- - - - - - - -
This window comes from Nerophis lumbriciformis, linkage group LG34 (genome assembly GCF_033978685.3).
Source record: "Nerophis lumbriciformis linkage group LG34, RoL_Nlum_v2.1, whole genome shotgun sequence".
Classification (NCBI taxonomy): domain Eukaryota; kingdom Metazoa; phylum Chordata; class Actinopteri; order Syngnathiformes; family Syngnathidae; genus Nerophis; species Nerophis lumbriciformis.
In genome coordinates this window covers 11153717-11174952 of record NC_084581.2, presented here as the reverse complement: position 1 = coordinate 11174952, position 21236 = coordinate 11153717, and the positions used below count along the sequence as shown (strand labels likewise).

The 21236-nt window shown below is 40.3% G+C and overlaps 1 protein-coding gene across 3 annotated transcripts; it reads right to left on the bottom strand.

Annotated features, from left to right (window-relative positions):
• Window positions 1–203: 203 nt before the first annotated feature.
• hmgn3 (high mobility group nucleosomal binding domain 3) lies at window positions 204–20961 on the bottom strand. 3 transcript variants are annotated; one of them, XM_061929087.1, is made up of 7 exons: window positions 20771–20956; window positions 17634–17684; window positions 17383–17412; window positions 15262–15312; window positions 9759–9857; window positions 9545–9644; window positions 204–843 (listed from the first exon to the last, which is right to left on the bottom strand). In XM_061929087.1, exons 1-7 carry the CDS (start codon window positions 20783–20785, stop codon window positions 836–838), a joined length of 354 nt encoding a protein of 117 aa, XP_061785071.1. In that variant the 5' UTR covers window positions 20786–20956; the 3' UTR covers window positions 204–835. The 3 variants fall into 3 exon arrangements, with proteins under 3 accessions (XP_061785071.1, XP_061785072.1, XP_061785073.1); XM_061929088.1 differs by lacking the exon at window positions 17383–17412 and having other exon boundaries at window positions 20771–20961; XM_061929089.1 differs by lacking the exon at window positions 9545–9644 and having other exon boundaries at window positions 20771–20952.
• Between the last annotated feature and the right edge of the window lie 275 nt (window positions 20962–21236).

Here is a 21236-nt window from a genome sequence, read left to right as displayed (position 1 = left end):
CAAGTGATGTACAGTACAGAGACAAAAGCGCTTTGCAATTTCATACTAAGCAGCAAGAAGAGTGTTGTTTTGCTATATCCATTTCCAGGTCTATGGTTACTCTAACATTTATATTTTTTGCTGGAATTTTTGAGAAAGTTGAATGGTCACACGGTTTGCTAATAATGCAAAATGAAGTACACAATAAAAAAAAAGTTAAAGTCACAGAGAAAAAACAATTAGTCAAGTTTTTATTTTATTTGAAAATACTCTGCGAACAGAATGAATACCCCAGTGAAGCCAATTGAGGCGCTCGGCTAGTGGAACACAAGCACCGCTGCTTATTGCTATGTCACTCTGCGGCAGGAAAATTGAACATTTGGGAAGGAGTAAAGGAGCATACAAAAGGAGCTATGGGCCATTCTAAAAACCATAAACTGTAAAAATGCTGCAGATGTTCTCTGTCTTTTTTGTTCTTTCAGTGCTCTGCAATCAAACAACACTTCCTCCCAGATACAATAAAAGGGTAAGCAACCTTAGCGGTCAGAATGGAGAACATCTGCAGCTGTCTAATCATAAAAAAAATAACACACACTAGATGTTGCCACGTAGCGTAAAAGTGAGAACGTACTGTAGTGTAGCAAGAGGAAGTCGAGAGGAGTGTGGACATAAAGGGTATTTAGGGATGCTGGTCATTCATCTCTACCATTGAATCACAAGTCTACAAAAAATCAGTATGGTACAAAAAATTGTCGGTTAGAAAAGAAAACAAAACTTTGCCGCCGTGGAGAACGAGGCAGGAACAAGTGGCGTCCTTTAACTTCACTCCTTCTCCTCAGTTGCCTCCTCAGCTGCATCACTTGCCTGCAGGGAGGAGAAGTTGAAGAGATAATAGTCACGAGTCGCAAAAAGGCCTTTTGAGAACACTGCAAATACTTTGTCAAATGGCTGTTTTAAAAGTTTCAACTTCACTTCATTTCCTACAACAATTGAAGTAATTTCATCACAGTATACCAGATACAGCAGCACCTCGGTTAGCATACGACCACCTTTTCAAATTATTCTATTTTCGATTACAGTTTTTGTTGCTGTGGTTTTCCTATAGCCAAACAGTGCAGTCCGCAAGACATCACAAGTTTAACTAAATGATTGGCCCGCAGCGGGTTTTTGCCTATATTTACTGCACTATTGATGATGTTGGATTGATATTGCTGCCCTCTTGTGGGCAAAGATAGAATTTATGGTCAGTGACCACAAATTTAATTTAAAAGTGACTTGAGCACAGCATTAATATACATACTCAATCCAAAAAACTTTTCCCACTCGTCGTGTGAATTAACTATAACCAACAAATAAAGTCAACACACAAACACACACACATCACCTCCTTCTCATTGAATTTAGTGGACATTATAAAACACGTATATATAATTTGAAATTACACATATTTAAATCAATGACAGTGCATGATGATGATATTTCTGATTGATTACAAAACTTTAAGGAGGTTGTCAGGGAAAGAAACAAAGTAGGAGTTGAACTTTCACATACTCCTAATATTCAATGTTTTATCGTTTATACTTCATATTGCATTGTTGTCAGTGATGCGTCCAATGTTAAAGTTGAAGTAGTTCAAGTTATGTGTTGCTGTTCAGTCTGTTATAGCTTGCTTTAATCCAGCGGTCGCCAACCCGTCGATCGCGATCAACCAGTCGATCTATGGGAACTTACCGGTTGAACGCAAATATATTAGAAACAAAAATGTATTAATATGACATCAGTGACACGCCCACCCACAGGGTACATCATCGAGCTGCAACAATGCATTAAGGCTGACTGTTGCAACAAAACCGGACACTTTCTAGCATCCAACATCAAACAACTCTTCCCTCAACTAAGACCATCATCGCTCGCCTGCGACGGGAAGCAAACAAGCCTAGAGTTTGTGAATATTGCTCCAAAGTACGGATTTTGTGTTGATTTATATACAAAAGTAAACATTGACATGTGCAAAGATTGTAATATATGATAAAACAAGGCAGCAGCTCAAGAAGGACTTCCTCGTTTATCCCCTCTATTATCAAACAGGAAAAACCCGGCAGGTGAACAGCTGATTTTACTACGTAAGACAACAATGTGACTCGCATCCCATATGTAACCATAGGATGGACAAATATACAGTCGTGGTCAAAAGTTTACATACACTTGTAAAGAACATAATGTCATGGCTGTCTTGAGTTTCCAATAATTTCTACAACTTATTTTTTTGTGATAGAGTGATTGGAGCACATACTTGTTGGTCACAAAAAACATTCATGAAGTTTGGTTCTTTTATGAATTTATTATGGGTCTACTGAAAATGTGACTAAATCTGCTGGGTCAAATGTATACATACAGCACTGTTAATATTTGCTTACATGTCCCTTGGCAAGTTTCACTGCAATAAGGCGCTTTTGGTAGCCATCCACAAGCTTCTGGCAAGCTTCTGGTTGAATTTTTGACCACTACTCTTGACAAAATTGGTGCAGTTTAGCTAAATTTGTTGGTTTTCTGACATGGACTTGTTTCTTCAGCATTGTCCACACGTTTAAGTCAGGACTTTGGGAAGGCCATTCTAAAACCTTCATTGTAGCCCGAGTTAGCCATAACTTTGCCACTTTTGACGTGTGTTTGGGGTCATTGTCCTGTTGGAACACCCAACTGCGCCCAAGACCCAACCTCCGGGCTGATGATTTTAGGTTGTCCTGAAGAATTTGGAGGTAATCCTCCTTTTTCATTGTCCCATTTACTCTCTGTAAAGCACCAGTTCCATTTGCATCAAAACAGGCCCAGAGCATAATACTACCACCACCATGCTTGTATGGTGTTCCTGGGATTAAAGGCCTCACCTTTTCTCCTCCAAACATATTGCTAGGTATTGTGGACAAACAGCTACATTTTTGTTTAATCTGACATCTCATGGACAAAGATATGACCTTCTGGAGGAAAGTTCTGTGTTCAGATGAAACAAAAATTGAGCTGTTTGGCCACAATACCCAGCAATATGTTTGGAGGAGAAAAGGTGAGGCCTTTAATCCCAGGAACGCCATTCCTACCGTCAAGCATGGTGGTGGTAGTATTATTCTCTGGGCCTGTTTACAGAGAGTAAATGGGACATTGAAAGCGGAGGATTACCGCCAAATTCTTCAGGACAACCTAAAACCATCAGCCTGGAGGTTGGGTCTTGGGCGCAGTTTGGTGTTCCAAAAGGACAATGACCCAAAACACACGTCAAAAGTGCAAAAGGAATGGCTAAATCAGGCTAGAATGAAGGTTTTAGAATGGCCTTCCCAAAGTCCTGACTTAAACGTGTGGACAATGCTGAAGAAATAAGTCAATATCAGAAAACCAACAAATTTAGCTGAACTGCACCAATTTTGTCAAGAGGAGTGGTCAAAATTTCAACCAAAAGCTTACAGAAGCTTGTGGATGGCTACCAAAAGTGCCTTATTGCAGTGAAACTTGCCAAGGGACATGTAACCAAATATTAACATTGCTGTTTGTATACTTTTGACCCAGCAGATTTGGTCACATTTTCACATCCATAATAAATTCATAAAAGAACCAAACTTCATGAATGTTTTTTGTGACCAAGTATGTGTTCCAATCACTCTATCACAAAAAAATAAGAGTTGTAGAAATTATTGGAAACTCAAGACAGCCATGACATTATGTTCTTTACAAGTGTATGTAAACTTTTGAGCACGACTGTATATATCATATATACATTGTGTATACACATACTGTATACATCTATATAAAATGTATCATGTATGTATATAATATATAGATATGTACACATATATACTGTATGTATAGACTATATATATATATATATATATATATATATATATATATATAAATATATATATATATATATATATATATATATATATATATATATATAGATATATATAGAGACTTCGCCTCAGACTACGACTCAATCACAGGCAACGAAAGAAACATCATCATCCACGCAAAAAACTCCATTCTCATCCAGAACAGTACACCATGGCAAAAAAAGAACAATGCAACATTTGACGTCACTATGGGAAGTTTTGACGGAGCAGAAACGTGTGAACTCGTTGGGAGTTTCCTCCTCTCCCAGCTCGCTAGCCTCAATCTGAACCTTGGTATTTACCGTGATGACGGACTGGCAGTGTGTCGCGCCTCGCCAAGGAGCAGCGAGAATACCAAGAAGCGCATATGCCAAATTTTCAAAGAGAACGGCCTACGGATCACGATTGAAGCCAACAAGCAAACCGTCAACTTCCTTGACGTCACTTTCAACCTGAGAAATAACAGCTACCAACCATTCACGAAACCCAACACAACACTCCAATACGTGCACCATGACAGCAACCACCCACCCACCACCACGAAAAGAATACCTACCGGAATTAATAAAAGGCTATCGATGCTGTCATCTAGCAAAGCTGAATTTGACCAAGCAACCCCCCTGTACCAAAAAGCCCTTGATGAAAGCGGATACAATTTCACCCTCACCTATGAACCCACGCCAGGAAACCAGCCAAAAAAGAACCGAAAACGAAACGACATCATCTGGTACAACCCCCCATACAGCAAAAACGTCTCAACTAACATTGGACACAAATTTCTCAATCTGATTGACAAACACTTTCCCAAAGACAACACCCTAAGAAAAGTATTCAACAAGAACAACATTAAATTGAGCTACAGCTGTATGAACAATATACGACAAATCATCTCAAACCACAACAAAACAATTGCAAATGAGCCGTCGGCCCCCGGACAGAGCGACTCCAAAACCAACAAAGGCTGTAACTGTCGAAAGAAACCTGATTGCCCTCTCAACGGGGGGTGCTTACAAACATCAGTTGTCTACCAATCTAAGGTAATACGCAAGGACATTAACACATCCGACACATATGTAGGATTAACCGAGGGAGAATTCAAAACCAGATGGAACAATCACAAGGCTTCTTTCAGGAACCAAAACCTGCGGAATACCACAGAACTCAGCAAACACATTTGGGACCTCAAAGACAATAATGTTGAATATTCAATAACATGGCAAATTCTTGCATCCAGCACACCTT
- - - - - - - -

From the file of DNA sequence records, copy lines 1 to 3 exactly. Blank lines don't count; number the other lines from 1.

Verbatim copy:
This window comes from Nerophis lumbriciformis, linkage group LG34 (genome assembly GCF_033978685.3).
Source record: "Nerophis lumbriciformis linkage group LG34, RoL_Nlum_v2.1, whole genome shotgun sequence".
Classification (NCBI taxonomy): domain Eukaryota; kingdom Metazoa; phylum Chordata; class Actinopteri; order Syngnathiformes; family Syngnathidae; genus Nerophis; species Nerophis lumbriciformis.